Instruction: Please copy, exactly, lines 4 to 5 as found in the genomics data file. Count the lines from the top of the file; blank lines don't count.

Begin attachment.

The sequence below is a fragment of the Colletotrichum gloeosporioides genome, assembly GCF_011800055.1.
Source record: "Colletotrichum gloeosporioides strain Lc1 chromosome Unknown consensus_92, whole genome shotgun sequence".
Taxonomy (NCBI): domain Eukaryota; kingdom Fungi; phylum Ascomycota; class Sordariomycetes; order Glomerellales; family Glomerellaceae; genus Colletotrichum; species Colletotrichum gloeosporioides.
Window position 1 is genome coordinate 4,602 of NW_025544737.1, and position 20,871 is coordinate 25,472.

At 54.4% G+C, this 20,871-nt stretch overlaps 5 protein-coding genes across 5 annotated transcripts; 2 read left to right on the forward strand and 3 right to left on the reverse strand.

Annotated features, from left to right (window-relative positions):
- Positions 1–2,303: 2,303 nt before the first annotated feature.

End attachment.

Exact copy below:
Window position 1 is genome coordinate 4,602 of NW_025544737.1, and position 20,871 is coordinate 25,472.

At 54.4% G+C, this 20,871-nt stretch overlaps 5 protein-coding genes across 5 annotated transcripts; 2 read left to right on the forward strand and 3 right to left on the reverse strand.